CNN host Erin Burnett on Wednesday used documents released by congressional Republicans to refute the “conspiracy du jour” alleging corruption within the FBI and Justice Department.
Burnett’s debunking started with a 25-page report released Tuesday by Sen. Ron Johnson (R-WI) that suggests President Barack Obama was involved in an alleged FBI coverup of then-Democratic presidential candidate Hillary Clinton’s private email server scandal in 2016.
Johnson’s report hinged on one text from the hundreds of pages of messages sent between FBI employees Peter Strzok and Lisa Page. The text, sent September 2, 2016 from bureau lawyer Page to agent Strzok, reads that “potus [sic] wants to know everything we’re doing.”
“Facts and dates matter,” Burnett said, noting that the September 2 date of the text highlighted by Johnson falls squarely between the July 5 initial closure of the FBI’s Clinton email investigation and the September 28 re-opening of the case.
“That is 26 days after the POTUS text was sent,” the host said. “So if the people sending the text were not aware that the Clinton email investigation had anything more going on, they thought it was closed, how could they be talking about briefing the president of the United States on it? The facts simply do not add up to the text having anything to do with the Clinton investigation.”
Three days after Page sent Strzok the text about then-President Obama wanting to know what they were working on, then-President Obama spoke with Russian President Vladimir Putin at the G20 summit in China about intelligence they’d discovered about Russians meddling in the American election.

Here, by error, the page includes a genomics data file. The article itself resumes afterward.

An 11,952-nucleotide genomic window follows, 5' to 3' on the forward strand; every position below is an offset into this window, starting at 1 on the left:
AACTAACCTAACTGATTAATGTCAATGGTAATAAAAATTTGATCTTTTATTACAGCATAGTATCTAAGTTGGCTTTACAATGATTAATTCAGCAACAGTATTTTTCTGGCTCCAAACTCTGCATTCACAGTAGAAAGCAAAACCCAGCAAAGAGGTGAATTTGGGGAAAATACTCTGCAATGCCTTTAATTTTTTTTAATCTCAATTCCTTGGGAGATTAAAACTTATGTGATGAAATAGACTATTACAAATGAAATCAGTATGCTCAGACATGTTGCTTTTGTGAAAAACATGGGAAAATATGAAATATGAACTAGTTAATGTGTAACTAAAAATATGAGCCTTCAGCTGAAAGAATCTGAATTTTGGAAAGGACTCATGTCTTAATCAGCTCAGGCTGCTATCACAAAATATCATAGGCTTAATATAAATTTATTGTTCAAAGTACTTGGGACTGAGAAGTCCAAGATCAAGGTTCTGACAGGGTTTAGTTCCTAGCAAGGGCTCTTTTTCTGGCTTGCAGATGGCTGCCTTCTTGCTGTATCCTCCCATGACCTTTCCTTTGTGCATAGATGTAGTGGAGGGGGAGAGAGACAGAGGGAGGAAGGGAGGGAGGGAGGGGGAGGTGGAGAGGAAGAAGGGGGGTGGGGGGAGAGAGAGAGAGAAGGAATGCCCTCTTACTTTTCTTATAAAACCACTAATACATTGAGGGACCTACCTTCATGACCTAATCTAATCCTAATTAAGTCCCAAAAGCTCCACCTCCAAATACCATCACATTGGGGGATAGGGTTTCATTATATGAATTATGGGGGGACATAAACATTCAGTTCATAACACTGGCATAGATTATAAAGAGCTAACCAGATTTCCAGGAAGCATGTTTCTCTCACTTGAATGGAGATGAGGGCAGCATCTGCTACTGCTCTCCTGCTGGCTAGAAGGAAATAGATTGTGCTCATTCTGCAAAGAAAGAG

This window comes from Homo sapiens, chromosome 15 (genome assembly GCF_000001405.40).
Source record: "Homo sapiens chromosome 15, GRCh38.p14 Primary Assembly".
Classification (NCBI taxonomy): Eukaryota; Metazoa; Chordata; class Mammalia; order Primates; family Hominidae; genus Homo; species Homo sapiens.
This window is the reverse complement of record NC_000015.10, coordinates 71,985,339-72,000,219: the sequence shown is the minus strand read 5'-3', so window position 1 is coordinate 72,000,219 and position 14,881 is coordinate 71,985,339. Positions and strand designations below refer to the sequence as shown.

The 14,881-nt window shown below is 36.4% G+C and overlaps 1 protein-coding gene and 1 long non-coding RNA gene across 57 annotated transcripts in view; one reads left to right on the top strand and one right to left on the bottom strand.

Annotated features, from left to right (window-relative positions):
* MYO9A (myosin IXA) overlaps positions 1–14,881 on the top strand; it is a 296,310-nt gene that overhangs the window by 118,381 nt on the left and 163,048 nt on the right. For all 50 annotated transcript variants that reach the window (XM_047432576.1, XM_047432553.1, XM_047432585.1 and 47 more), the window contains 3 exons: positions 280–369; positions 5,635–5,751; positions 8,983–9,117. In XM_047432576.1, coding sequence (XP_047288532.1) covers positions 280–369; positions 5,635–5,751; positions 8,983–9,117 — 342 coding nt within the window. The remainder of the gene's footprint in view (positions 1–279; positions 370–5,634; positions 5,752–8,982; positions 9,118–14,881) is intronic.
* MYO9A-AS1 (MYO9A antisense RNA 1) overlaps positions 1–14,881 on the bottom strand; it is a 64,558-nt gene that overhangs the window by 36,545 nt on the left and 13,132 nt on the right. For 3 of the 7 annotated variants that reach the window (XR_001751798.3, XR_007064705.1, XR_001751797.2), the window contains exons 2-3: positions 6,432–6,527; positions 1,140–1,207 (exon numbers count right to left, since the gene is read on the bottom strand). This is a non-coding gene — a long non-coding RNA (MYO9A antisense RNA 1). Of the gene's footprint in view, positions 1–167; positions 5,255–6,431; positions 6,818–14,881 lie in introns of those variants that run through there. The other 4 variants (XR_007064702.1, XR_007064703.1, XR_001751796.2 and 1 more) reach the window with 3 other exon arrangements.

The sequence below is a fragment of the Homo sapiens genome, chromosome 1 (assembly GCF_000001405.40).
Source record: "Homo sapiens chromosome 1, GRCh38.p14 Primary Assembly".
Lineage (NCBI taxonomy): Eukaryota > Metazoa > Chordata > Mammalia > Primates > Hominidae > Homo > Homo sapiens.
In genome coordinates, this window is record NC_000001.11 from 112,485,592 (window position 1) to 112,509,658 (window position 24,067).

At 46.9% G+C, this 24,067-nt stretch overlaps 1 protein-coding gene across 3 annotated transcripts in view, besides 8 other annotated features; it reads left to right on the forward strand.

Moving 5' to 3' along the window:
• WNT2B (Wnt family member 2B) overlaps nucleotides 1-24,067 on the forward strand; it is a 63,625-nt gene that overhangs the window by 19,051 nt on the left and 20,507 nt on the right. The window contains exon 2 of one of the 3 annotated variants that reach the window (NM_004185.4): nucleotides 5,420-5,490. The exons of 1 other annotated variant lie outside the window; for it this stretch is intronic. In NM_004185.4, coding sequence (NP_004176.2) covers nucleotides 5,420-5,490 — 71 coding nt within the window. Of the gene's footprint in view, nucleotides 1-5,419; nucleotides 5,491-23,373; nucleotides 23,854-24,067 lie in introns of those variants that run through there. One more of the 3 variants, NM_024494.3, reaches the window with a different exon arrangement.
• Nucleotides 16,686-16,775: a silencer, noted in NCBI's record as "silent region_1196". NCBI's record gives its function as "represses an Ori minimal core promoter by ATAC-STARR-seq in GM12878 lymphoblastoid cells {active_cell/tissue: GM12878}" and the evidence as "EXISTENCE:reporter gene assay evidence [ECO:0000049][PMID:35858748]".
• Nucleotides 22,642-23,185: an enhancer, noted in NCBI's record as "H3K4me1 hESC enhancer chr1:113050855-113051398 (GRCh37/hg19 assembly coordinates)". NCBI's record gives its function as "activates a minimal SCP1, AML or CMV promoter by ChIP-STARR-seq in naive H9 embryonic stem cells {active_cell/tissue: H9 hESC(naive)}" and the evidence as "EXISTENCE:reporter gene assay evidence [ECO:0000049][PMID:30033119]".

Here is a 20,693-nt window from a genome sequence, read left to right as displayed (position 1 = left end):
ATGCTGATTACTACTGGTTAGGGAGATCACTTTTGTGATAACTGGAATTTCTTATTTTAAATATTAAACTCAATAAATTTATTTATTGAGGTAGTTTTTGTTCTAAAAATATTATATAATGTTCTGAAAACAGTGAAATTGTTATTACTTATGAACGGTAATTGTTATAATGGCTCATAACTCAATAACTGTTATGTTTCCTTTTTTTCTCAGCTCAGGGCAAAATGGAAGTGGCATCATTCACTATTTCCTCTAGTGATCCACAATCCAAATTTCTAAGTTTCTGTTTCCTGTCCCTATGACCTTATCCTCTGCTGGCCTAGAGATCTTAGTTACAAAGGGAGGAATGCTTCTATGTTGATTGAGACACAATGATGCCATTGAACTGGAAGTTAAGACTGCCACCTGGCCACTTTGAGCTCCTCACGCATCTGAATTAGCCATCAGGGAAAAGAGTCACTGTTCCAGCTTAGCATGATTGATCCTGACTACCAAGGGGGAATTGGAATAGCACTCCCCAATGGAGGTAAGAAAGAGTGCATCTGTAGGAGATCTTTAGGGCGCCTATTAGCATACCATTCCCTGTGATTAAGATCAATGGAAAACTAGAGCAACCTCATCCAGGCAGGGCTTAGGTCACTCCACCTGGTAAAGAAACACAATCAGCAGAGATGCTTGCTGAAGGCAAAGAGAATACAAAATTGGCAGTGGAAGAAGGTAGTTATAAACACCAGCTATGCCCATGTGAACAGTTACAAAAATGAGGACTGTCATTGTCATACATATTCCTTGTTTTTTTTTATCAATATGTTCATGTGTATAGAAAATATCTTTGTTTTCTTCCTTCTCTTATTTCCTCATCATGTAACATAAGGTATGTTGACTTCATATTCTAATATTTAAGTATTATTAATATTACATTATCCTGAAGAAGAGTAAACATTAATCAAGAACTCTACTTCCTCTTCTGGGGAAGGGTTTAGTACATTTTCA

“It does seem rather likely that what POTUS wanted to be briefed about was everything related to Russian interference in the US presidential election ahead of that meeting,” she concluded.
Johnson, the host continued, also alleged publicly that texts between Page and Strzok proved the existence of an anti-Trump “secret society” within the ranks of the DOJ and FBI, only to be embarrassed upon revelation that the single text using those words referenced a joke between them and other colleagues that included gag gift calendars full of “beefcake” Putin photos.
Watch Burnett explain Johnson’s latest potential misstep below, via CNN:
‘I don’t care’: Watch Kamala Harris shut down Chris Hayes for asking a dumb question about Trump
Sen. Kamala Harris shut down MSNBC anchor Chris Hayes during a post-debate interview on Tuesday evening.
Hayes questioned Harris about her call for Twitter to follow their terms of service and kick President Donald Trump off of the platform.
"Do you think he puts people’s lives in danger when he targets them in tweets?" Hayes asked.
"Absolutely," Harris replied.
"Do you think he knows that?" Hayes asked.
"Does it matter?" Harris replied.
"The fact is he did it. The fact is that he is irresponsible, he is erratic," she explained. "He is like a 2-year-old with a machine gun."
Democrats blast Trump and demand his impeachment at CNN debate
Democratic White House hopefuls united in searing condemnation of Donald Trump during their fourth debate Tuesday, saying the president has broken the law, abused his power, and deserves to be impeached.
From the opening moments, most of the dozen candidates on stage launched fierce broadsides against Trump over the Ukrainian scandal at the heart of the impeachment inquiry.
"The impeachment must go forward," said Senator Elizabeth Warren, who is neck and neck with former vice president Joe Biden at the head of the 2020 nominations race.
"Impeachment is the way that we establish that this man will not be permitted to break the law over and over without consequences," she thundered.
Here are 3 winners and 4 losers from the CNN/NYT Democratic presidential primary debate
Twelve Democrats took to the stage Tuesday night for yet another debate in the party's 2020 president primary hosted by CNN and the New York Times.
After only ten candidates qualified for the previous debate, an additional two — Hawaii Rep. Tulsi Gabbard and wealthy donor and former hedge fund manager Tom Steyer — made it to the stage this round for an even more crowded event.
The candidates discussed a range of important policy issues, but since the format was a debate, and they're all competing for the same nomination, it is ultimately most critical who won and who lost the night. Here are three winners and four losers — necessarily a subjective assessment, of course — from the debate: